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What 'I'm Holding Hope for You' Means for Someone Who Is Suicidal

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Editor's Note

If you struggle with self-harm or experience suicidal thoughts, the following post could be potentially triggering. You can contact the Crisis Text Line by texting “START” to 741741. For a list of ways to cope with self-harm urges, visit this resource.

I don’t remember the first time I heard the phrase, “I’m holding hope for you,” but I do remember what I felt the first time someone said it to me.

I was surprised at first. Someone actually saw how much I was hurting? Someone could see how hopeless I felt? Someone had hope for me? Someone believed in me enough to hold that hope for me until I could see it and hold it for myself again? Someone was willing to do that? 

And I’ll never forget how I felt as that truth began to sink into me. In the midst of such deep depression, I felt cared about. In the middle of isolation, I felt like I wasn’t alone. In the midst of trauma, to which I couldn’t see an end, I felt loved. And in the midst of some of my worst suicidal thoughts, I felt like maybe there was a reason to stay. 

Over the years, there have been times I haven’t been able to find hope, much less hold it for myself. Times it seemed too far away. Times it felt like it was for everyone but me. Times I didn’t even care enough about my life to try to look for hope. And yet, there have always been people willing to hold that hope for me. People who stepped in and said, “Hey, this is not the end of your story. And I know you can’t see that and you can’t believe that right now, but I have so much faith in that, that I’ll believe it for you. I’ll hold hope for you.”

Time and time again, people have stepped in and done this for me, texting and telling me they were holding hope for me. Some examples include:

In August 2015, when I returned from a family vacation that pushed my suicidal thoughts to their edge: “I love you so much. I’m serious when I say I’m holding onto hope and strength for you.”

A few months later, in November 2015, when I found out my therapist was switching practices (the only therapist I somewhat trusted up to that point): “I’m always here, always holding onto hope.”

In February 2016, when my suicidal thoughts were overwhelming: “I am praying for you as I always am. And I’m still believing it will be OK for you even when you don’t or can’t.”

In April 2017, when my self-harm was the worst it had been up to that point: “When you wake up, breathe deep and say it’s going to be OK. I still believe that for you even if you don’t, my love.”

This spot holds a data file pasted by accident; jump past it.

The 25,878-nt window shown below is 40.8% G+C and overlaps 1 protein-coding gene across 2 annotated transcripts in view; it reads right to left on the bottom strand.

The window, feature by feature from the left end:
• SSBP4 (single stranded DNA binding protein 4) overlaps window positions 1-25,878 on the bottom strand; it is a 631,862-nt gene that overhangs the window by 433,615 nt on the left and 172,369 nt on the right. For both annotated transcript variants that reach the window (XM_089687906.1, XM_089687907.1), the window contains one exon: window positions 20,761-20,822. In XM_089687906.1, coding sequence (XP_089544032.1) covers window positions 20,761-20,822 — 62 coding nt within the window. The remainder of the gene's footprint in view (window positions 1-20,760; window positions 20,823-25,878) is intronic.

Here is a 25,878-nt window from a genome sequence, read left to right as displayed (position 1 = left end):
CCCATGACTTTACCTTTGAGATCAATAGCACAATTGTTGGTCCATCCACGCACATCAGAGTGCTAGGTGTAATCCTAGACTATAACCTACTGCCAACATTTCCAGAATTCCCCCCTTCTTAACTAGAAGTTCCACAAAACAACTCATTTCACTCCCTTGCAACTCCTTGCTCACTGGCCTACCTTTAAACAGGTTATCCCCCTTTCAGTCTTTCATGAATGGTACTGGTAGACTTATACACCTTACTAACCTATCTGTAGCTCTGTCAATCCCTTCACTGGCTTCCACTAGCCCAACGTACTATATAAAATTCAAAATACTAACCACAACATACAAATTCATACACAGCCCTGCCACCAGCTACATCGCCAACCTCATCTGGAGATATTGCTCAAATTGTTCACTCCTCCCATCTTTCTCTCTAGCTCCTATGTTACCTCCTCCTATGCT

In January 2021, when I was questioning if any of it mattered anymore: “I know, love. I’m holding onto hope for you tonight. It does matter, it really does.”

And not too long ago, in March 2021, when I relapsed back into self-harm after almost 18 months without (something that took me 10 years to do): “My heart is hurting for you. I’m praying love, I’m holding hope for you.”

The thing is, when someone says, “I’m holding hope for you,” they’re saying a lot more than just those five words. First and foremost, they’re validating your pain. It’s someone saying, “I see you and I see how much you’re hurting. I see you’re in so much pain and struggling to find hope.”

Those words also create a safe space. Someone holding hope for you gives you space to process, to think, to just be — but it’s a space that’s safe. And I’ve found that makes all the difference. It allows me to be honest and explore what I’m feeling without fear or judgment. Because I know even if I can’t find hope, there is hope in that space by nature because someone is holding it.

And at its very core, it’s someone saying, “I care.” And when suicidal thoughts and depression strip all the truth and good from your sight, when they convince you your life has no meaning and it wouldn’t matter if you were here or not, someone saying “I care,” is powerful. Frankly, in my life, it’s been life-saving. 

So, I don’t know where you find yourself reading this post. Maybe you have a friend who’s struggling right now. Maybe there’s someone you know who seems to have lost all hope. I would encourage you to reach out. You don’t need to have the right words, just your presence can speak volumes. And, if they’re someone close to you, maybe consider holding hope for them.

Maybe you’re reading this and you’re the one who’s struggling right now. Maybe you feel like hope is lost, or it’s too far gone. Maybe you’re questioning why you’re here. Maybe you find yourself in a place where depression has stripped truth and hope from your sight. If that’s you, I want to say I see you. And I want you to know I am holding hope for you. I don’t know your specific pain, but I do know you belong here. I know you matter. I know we need you. I know, as dark as it seems, there is hope. There is light. There is a reason to stay. And those aren’t just some nice words on a page, those statements are the truth. And if you can’t believe that right now, that’s OK. I’ll believe it for you until you can. 

Photo by Diego PH on Unsplash

Originally published: June 13, 2021
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